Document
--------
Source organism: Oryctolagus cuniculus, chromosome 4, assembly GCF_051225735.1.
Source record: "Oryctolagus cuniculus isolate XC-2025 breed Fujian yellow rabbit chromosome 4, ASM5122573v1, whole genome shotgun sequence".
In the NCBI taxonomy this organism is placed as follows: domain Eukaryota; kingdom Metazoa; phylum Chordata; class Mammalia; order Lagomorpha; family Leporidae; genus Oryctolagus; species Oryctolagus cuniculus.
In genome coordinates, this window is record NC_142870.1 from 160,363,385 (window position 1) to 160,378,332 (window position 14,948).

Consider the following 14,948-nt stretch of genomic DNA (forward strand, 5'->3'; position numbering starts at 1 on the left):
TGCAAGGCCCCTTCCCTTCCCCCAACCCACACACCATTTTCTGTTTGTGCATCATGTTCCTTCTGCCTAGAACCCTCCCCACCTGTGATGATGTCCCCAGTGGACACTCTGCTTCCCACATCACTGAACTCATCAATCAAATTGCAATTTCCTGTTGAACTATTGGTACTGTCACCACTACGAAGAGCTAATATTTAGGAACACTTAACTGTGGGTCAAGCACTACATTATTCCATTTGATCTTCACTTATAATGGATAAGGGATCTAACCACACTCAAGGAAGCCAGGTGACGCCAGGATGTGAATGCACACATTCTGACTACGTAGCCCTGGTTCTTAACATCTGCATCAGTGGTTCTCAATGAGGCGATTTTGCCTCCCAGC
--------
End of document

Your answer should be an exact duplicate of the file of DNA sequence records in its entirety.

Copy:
Source organism: Oryctolagus cuniculus, chromosome 4, assembly GCF_051225735.1.
Source record: "Oryctolagus cuniculus isolate XC-2025 breed Fujian yellow rabbit chromosome 4, ASM5122573v1, whole genome shotgun sequence".
In the NCBI taxonomy this organism is placed as follows: domain Eukaryota; kingdom Metazoa; phylum Chordata; class Mammalia; order Lagomorpha; family Leporidae; genus Oryctolagus; species Oryctolagus cuniculus.
In genome coordinates, this window is record NC_142870.1 from 160,363,385 (window position 1) to 160,378,332 (window position 14,948).

Consider the following 14,948-nt stretch of genomic DNA (forward strand, 5'->3'; position numbering starts at 1 on the left):
TGCAAGGCCCCTTCCCTTCCCCCAACCCACACACCATTTTCTGTTTGTGCATCATGTTCCTTCTGCCTAGAACCCTCCCCACCTGTGATGATGTCCCCAGTGGACACTCTGCTTCCCACATCACTGAACTCATCAATCAAATTGCAATTTCCTGTTGAACTATTGGTACTGTCACCACTACGAAGAGCTAATATTTAGGAACACTTAACTGTGGGTCAAGCACTACATTATTCCATTTGATCTTCACTTATAATGGATAAGGGATCTAACCACACTCAAGGAAGCCAGGTGACGCCAGGATGTGAATGCACACATTCTGACTACGTAGCCCTGGTTCTTAACATCTGCATCAGTGGTTCTCAATGAGGCGATTTTGCCTCCCAGC